“It will be the place to be this fall,” said Mike Boykin, a former executive at GMR Marketing in Charlotte and veteran sports industry consultant. “It was smart to go back into one of the more fascinating and successful times of Charlotte sports history. Go back and look at the Charlotte Hornets: passion, merchandise, celebrity.”

The array of details in the design process proved lengthy.

“We worked closely with the Hornets to ensure we listened to their fans and made sure the team’s brand pays homage to [the original franchise],” said Keith Crawford, Jordan Brand vice president of design.

Team execs studied traits of real-life hornets to create a new logo (above) distinct from the old one.
Photo by: Enter Name Here

Whitfield mentioned studying characteristics of real-life hornets, from eyes and tails to their behavior. Then, too, the new logo and uniform, in the minds of Jordan’s executives, needed to connect Charlotte’s NBA past and present. The new identity also needed to look modern without being trendy.

The NBA and the Hornets sell shirts and other merchandise through a legacy line, so too close of a match in the new iteration would make new and retro indistinguishable. Since the league prevents teams from bringing back an exact old logo as a main logo, a duplicate look from yesteryear was impossible.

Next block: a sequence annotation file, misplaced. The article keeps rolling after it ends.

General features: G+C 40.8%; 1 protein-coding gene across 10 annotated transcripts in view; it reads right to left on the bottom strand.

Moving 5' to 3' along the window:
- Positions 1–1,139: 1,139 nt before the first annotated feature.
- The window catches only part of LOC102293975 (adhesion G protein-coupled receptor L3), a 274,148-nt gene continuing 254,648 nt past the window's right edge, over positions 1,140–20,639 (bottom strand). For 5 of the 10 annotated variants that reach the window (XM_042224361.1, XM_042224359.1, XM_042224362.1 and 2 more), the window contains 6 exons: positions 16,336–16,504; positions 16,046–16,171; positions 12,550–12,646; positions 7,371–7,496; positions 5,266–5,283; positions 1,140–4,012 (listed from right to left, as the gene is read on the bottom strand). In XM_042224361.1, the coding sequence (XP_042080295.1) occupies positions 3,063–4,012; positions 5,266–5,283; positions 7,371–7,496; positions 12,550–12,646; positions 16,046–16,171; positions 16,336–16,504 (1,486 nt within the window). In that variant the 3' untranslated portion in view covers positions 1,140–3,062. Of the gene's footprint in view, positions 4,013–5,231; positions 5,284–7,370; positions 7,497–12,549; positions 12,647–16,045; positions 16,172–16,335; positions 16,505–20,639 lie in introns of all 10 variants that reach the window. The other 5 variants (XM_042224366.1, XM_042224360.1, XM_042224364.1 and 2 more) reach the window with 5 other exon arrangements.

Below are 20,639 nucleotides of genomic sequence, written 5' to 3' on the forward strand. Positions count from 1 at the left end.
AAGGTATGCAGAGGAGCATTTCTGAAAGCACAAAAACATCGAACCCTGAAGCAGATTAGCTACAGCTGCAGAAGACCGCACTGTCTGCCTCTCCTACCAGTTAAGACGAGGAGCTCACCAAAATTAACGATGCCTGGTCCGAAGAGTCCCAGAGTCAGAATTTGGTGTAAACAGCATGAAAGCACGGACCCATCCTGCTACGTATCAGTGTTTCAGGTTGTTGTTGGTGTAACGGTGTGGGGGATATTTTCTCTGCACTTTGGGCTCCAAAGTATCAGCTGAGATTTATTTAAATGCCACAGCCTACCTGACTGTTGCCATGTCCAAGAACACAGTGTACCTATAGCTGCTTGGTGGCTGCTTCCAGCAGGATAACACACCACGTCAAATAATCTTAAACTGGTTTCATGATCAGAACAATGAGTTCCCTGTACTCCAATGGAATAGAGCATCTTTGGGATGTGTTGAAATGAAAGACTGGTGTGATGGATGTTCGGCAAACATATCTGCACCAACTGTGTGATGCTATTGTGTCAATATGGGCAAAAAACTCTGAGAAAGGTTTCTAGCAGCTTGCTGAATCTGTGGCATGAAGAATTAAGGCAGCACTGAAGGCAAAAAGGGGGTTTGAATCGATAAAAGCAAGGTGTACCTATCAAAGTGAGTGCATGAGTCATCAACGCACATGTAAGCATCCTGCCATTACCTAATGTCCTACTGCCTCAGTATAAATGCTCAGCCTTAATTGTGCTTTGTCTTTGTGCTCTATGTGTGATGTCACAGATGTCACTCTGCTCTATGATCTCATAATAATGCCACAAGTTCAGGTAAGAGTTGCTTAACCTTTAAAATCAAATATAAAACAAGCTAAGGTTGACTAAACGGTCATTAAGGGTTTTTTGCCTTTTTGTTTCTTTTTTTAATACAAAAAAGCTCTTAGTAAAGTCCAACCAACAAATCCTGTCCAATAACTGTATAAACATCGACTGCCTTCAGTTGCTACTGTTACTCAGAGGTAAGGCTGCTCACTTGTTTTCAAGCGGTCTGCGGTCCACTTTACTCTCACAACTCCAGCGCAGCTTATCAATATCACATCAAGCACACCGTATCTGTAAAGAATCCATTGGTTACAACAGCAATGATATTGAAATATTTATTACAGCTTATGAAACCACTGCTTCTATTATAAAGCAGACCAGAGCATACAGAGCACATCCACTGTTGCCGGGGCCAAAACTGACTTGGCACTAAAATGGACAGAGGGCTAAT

Christopher Arena, NBA vice president of identity, outfitting and equipment, lined up secret scrimmages in the New York area to test the new uniforms and

court design for TV. How legible are the numbers and letters when the uniforms are seen on TV? How does the court look on TV? For TV graphics and souvenir companies, how do the logos translate, and how consistent are the designated colors? What should the secondary logos look like? Should the former designer, Julian, be involved? (He wasn’t, as Jordan opted for Nike alone.)

All the while, the Bobcats remained in business as the transition campaign continued.

At one point, Whitfield and other executives gathered the players to explain the elements of the Hornets rollout. They wanted to assure the team of their commitment while also avoiding surprises as announcements occurred.

Beyond sales, the Hornets have also used the return of the name as a chance to improve their own marketing. Social media, the team concedes, had been neglected.

With renewed interest in the franchise, combined Facebook, Twitter and other social media followers have quadrupled during the past six months, the team says. Twitter followers now total 234,000, comparable to the Atlanta Hawks (227,000) and the NFL’s Carolina Panthers (281,000), if still far behind popular NBA teams such as the Chicago Bulls (1.6 million) and Miami Heat (2.6 million).

“It has exceeded every goal,” Guelli said. “The momentum continues to grow.”

Erik Spanberg writes for the Charlotte Business Journal, an affiliated publication. Staff writer John Lombardo contributed to this report.